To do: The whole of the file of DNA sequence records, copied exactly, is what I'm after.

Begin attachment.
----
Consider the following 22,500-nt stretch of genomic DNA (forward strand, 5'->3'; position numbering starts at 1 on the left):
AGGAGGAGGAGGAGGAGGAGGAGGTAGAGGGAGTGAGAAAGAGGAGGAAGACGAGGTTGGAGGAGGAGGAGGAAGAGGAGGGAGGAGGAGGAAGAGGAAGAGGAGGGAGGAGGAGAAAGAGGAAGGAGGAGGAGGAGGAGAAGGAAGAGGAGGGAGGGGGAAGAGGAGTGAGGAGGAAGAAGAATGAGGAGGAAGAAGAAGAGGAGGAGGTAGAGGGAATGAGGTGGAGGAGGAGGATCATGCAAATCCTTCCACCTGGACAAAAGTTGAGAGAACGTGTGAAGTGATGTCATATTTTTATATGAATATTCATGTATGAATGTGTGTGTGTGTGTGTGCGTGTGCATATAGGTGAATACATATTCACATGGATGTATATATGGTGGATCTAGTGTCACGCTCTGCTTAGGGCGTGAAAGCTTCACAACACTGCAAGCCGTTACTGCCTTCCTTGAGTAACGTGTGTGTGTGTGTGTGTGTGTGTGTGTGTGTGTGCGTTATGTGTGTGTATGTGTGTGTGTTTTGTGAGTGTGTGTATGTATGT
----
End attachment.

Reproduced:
Consider the following 22,500-nt stretch of genomic DNA (forward strand, 5'->3'; position numbering starts at 1 on the left):
AGGAGGAGGAGGAGGAGGAGGAGGTAGAGGGAGTGAGAAAGAGGAGGAAGACGAGGTTGGAGGAGGAGGAGGAAGAGGAGGGAGGAGGAGGAAGAGGAAGAGGAGGGAGGAGGAGAAAGAGGAAGGAGGAGGAGGAGGAGAAGGAAGAGGAGGGAGGGGGAAGAGGAGTGAGGAGGAAGAAGAATGAGGAGGAAGAAGAAGAGGAGGAGGTAGAGGGAATGAGGTGGAGGAGGAGGATCATGCAAATCCTTCCACCTGGACAAAAGTTGAGAGAACGTGTGAAGTGATGTCATATTTTTATATGAATATTCATGTATGAATGTGTGTGTGTGTGTGTGCGTGTGCATATAGGTGAATACATATTCACATGGATGTATATATGGTGGATCTAGTGTCACGCTCTGCTTAGGGCGTGAAAGCTTCACAACACTGCAAGCCGTTACTGCCTTCCTTGAGTAACGTGTGTGTGTGTGTGTGTGTGTGTGTGTGTGTGTGCGTTATGTGTGTGTATGTGTGTGTGTTTTGTGAGTGTGTGTATGTATGT